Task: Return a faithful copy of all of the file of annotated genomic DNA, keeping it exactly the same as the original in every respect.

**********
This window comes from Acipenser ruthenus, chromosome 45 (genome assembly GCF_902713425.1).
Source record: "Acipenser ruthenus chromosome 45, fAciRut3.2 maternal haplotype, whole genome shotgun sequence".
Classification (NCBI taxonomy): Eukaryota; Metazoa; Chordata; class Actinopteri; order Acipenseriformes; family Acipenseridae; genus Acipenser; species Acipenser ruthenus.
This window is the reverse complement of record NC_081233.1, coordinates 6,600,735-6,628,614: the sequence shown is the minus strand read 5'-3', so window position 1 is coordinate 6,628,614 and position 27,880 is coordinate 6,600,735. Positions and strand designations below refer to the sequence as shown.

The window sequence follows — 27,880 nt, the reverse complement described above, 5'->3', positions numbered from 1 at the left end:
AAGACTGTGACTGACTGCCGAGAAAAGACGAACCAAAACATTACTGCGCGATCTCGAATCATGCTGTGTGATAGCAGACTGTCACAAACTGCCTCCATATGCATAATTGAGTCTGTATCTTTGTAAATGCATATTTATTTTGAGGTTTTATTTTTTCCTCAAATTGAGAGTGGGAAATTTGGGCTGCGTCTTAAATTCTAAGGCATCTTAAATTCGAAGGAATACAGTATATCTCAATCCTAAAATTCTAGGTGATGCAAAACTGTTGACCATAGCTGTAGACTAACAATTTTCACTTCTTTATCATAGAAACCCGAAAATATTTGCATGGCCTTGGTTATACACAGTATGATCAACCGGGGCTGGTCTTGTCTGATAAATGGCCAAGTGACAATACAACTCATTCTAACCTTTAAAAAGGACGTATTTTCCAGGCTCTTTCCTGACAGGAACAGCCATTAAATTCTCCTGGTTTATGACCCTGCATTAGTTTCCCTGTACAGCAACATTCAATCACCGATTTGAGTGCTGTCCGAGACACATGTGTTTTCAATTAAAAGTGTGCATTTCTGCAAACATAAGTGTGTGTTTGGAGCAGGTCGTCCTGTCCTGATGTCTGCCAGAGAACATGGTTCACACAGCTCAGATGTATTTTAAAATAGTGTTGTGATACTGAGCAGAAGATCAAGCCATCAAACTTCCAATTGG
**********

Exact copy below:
This window comes from Acipenser ruthenus, chromosome 45 (genome assembly GCF_902713425.1).
Source record: "Acipenser ruthenus chromosome 45, fAciRut3.2 maternal haplotype, whole genome shotgun sequence".
Classification (NCBI taxonomy): Eukaryota; Metazoa; Chordata; class Actinopteri; order Acipenseriformes; family Acipenseridae; genus Acipenser; species Acipenser ruthenus.
This window is the reverse complement of record NC_081233.1, coordinates 6,600,735-6,628,614: the sequence shown is the minus strand read 5'-3', so window position 1 is coordinate 6,628,614 and position 27,880 is coordinate 6,600,735. Positions and strand designations below refer to the sequence as shown.

The window sequence follows — 27,880 nt, the reverse complement described above, 5'->3', positions numbered from 1 at the left end:
AAGACTGTGACTGACTGCCGAGAAAAGACGAACCAAAACATTACTGCGCGATCTCGAATCATGCTGTGTGATAGCAGACTGTCACAAACTGCCTCCATATGCATAATTGAGTCTGTATCTTTGTAAATGCATATTTATTTTGAGGTTTTATTTTTTCCTCAAATTGAGAGTGGGAAATTTGGGCTGCGTCTTAAATTCTAAGGCATCTTAAATTCGAAGGAATACAGTATATCTCAATCCTAAAATTCTAGGTGATGCAAAACTGTTGACCATAGCTGTAGACTAACAATTTTCACTTCTTTATCATAGAAACCCGAAAATATTTGCATGGCCTTGGTTATACACAGTATGATCAACCGGGGCTGGTCTTGTCTGATAAATGGCCAAGTGACAATACAACTCATTCTAACCTTTAAAAAGGACGTATTTTCCAGGCTCTTTCCTGACAGGAACAGCCATTAAATTCTCCTGGTTTATGACCCTGCATTAGTTTCCCTGTACAGCAACATTCAATCACCGATTTGAGTGCTGTCCGAGACACATGTGTTTTCAATTAAAAGTGTGCATTTCTGCAAACATAAGTGTGTGTTTGGAGCAGGTCGTCCTGTCCTGATGTCTGCCAGAGAACATGGTTCACACAGCTCAGATGTATTTTAAAATAGTGTTGTGATACTGAGCAGAAGATCAAGCCATCAAACTTCCAATTGG